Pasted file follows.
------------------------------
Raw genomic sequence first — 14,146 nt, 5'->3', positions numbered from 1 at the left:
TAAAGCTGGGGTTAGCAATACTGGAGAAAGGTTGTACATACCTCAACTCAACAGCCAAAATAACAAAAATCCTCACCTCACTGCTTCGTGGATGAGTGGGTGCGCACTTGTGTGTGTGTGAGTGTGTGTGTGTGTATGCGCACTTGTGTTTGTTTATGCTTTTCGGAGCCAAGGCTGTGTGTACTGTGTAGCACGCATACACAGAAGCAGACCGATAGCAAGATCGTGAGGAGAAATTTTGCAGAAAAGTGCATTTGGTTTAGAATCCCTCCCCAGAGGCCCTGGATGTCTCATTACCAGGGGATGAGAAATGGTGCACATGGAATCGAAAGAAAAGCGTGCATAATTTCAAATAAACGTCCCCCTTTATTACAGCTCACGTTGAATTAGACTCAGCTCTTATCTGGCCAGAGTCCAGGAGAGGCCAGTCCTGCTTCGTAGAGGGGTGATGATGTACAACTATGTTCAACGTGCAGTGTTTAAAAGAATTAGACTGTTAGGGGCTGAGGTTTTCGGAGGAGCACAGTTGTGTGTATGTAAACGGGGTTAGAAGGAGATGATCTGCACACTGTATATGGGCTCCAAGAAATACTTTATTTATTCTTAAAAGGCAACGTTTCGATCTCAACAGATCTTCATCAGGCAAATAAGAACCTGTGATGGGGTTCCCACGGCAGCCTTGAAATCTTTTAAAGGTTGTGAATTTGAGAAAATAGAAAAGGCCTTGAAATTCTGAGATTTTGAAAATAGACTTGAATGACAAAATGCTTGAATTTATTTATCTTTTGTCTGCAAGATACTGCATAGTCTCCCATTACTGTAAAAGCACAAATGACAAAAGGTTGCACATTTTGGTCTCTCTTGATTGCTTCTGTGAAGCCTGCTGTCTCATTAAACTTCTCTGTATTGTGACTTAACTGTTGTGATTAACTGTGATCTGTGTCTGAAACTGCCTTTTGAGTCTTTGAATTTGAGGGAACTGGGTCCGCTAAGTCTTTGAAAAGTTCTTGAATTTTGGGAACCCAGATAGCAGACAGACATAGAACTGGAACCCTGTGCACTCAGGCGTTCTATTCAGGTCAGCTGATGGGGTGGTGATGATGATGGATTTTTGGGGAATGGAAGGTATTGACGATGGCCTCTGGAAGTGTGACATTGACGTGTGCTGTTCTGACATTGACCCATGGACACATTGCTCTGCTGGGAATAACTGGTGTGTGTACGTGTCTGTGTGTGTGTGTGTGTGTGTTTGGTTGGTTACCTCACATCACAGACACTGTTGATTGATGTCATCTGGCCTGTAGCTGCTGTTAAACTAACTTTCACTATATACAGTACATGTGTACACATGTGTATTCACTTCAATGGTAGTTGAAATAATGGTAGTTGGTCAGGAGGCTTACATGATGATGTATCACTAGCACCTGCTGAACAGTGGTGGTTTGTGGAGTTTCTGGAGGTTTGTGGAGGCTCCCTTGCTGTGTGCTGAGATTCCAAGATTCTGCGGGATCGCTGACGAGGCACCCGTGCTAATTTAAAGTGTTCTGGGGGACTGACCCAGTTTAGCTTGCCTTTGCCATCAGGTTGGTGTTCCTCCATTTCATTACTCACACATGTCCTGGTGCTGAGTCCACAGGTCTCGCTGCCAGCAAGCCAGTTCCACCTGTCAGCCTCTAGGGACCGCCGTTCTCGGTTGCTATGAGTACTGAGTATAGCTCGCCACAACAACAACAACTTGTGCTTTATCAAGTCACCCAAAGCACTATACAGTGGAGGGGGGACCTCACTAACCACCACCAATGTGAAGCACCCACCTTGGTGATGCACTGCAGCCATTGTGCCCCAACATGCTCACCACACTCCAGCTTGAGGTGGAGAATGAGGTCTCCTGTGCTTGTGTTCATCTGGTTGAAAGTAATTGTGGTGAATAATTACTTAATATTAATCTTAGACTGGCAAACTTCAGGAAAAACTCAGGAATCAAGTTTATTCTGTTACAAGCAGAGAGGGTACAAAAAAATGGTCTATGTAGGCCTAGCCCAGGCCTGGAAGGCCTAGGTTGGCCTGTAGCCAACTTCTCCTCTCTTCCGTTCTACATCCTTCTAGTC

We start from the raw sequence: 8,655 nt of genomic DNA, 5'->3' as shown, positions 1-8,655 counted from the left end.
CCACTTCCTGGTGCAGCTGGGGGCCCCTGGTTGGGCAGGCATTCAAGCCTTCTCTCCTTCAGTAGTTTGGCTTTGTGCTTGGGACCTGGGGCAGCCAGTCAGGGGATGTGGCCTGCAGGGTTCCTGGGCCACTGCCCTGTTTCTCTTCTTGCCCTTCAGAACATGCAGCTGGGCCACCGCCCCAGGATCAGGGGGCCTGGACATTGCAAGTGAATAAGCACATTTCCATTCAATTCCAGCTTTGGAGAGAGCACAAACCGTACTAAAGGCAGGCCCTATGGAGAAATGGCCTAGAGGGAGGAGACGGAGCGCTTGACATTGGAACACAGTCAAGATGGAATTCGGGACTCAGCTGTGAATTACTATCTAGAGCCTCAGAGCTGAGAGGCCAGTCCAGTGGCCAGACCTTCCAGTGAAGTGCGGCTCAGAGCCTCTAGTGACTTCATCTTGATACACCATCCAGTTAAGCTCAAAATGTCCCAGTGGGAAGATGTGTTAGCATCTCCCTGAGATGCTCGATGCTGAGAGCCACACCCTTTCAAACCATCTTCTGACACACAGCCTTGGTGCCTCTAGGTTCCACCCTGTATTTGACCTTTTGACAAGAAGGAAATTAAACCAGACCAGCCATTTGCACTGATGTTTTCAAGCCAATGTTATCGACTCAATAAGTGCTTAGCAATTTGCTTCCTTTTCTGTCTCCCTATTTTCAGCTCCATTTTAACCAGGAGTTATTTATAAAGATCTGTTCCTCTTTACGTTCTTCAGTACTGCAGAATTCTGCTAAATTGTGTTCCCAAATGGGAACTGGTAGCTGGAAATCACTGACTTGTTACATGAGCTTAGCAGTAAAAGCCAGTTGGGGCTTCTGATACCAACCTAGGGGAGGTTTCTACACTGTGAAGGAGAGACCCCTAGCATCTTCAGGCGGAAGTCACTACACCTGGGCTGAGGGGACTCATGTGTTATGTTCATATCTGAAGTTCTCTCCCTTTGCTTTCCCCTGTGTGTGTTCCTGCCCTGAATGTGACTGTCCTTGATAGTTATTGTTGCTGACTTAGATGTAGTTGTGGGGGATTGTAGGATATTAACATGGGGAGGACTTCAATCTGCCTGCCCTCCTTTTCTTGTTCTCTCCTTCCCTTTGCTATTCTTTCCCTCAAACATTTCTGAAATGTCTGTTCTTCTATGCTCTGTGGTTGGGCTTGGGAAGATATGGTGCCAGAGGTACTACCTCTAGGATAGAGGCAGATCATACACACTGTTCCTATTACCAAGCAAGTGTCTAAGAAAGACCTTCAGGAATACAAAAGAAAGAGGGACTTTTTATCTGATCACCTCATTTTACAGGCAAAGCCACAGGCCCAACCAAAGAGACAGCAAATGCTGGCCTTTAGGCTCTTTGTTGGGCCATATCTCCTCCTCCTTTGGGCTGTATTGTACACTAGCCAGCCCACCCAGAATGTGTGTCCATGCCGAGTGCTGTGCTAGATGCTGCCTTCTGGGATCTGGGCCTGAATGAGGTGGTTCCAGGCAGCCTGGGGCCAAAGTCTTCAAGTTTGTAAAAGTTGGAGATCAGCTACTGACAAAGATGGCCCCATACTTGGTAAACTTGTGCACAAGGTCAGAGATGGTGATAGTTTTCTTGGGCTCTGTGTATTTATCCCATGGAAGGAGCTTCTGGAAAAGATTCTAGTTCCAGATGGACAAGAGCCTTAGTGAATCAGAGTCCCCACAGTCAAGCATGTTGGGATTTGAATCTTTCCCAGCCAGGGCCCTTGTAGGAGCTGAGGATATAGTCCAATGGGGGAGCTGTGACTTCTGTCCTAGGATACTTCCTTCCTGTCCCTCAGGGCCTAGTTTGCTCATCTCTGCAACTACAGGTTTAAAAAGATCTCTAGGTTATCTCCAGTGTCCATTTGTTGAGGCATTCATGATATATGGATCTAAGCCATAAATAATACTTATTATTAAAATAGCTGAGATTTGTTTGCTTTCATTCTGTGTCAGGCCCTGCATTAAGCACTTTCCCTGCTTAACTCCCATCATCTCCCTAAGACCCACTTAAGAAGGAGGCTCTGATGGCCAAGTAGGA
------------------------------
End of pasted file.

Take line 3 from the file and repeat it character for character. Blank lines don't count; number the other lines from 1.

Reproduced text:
We start from the raw sequence: 8,655 nt of genomic DNA, 5'->3' as shown, positions 1-8,655 counted from the left end.